20th Annual International Conference on
Intelligent Systems for Molecular Biology


Poster numbers will be assigned May 30th.
If you can not find your poster below that probably means you have not yet confirmed you will be attending ISMB/ECCB 2015. To confirm your poster find the poster acceptence email there will be a confirmation link. Click on it and follow the instructions.

If you need further assistance please contact submissions@iscb.org and provide your poster title or submission ID.

Category M - 'Proteomics'
M02 - Gin-IM : From ISH images to Gene Interaction Networks
Short Abstract: Accurate prediction of gene interactions from gene expression data, especially in multicellular organisms such as Drosophila, requires temporal-spatial analysis of gene expressions. New image based techniques using in-situ hybridization (ISH) have recently been developed to allow large-scale spatial-temporal profiling of whole body mRNA expression. However, analysis of such data for discovering new gene interactions still remains an open challenge.

We present Gin-IM, an automatic system for learning gene interaction networks from Drosophila embryonic ISH images. Gin-IM extends recent work in learning sparse undirected graphical models to predict interactions between genes. By capturing the notion of spatial similarity of gene expression, while taking into account the presence of multiple images per gene via multi-instance kernels, Gin-IM predicts meaningful gene interaction networks.

Using both synthetic data and a small manually curated data set, we demonstrate the effectiveness of our approach in network building. Further, results are reported on a large publicly available collection of Drosophila embryonic ISH images from the Berkeley Drosophila Genome Project, where Gin-IM makes novel and interesting predictions of gene interactions. Contrasting the microarray network using temporal gene expressions with the image based network predicted by Gin-IM, we show that ISH based analysis using Gin-IM captures spatial patterning of gene expressions that the microarray based network is unable to detect.
M03 - Which Phenotypes Can be Predicted from a Genome Wide Scan of Single Nucleotide Polymorphisms (SNPs): Ethnicity vs. Breast Cancer
Short Abstract: Background
While genome wide association studies (GWASs) apply statistical tools to find the correlation of each SNP with the phenotype, we consider genome wide predictive studies (GWPSs), which learn classifiers that can predict a phenotype given a genome wide scan of germline of SNPs. We compare the effectiveness of two such GWPSs, for predicting ethnicity and breast cancer.
First, we learned a model for predicting an individual’s ethnicity, as an ensemble of disjoint decision trees from the 270 subjects of the International HapMap Project. This classifier which involves only 149 SNPs, has 10-fold cross-validation accuracy of 100%, and an accuracy of 96.8% when tested on an independent (n=321) dataset.
Second, we applied a combination of a feature selection (MeanDiff) and learning (KNN) methods to a dataset of 623 subjects (302 breast cancer cases and 321 controls). Our learning system produced a classifier based on the 500 top-ranked SNPs (0.1% of the SNPs), whose LOOCV accuracy was 59.55%, which is significantly better than the baseline accuracy (permutation test). Sensitivity analysis shows that our model is robust to the number of SNPs selected. External validation of our learning algorithm using 2287 subjects in CGEMS breast cancer dataset showed 60.25% accuracy.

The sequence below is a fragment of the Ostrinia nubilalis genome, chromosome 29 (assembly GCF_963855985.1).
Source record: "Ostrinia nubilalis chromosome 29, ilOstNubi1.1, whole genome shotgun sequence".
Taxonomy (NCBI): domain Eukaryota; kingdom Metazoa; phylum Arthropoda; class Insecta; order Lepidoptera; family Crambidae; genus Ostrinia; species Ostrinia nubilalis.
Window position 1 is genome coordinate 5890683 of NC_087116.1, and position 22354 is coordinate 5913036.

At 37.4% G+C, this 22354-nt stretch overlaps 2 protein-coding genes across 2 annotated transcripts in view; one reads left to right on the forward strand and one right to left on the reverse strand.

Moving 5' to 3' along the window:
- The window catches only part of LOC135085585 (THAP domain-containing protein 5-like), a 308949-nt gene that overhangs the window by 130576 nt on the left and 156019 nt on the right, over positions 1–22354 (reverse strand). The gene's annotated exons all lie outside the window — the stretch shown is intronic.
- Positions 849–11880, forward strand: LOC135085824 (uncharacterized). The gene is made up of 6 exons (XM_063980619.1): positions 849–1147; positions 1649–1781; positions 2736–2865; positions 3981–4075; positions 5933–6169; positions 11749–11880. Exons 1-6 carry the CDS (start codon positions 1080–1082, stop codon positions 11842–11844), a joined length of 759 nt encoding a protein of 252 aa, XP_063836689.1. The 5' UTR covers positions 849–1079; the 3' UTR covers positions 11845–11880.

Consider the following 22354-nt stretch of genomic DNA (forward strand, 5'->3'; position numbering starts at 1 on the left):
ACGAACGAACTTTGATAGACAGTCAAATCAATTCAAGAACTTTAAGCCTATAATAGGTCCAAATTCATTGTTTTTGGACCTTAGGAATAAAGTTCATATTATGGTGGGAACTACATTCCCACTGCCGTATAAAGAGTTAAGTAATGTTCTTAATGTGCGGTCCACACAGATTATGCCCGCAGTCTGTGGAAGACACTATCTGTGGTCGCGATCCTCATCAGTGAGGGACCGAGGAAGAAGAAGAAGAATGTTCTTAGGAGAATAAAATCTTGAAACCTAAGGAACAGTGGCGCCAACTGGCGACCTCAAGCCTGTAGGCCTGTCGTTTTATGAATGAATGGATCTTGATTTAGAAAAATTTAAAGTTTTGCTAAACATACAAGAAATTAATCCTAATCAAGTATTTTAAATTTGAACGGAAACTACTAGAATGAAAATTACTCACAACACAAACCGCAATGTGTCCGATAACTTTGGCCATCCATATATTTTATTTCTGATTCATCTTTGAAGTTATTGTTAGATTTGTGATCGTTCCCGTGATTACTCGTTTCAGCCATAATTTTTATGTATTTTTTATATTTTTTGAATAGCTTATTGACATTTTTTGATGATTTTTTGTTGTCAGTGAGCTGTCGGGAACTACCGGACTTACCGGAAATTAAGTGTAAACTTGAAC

This study reveals while SNPs perfectly determine an individual’s ethnicity, they provide only weak prediction of breast cancer susceptibility. This can be explained by breast cancer heterogeneity, environmental and lifestyle effects not represented in germline SNPs, effect of other genomic changes (somatic mutations, copy number variations, structural changes, etc), and study’s sample size limitation.
M04 - Localizing genes to cerebellar layers using ISH images classification
Short Abstract: Many neural processes including brain development plasticity and activity are controlled by transcription. Understanding these control processes is hard since the mammalian brain consists of numerous types of neurons and glia, and very little is known about which genes are expressed in which cells and brain layers. Here we describe an approach to detect genes whose expression is primarily localized to a specific layer of the mouse cerebellum. We learn typical spatial patterns of expression from a few markers that are known to be localized to specific layers, and use these patterns to predict localization for new genes. We analyze images of in-situ hybridization (ISH) experiments, which we represent using histograms of local binary patterns (LBP) and train image classifiers and gene classifiers for four layers of the cerebellum: the Purkinje, granular, molecular and white matter layer. On held-out data, the layer classifiers achieve accuracy above 96% (AUC) by representing each image at multiple scales and by combining multiple image scores into a single gene-level decision. When applied to the full mouse genome, the classifiers predicts specific layer localization for hundreds of new genes in the Purkinje and granular layers. Many genes localized to the Purkinje layer are expressed in astrocytes, and involved in lipid metabolism, possibly due to the unusual size of Purkinje cells.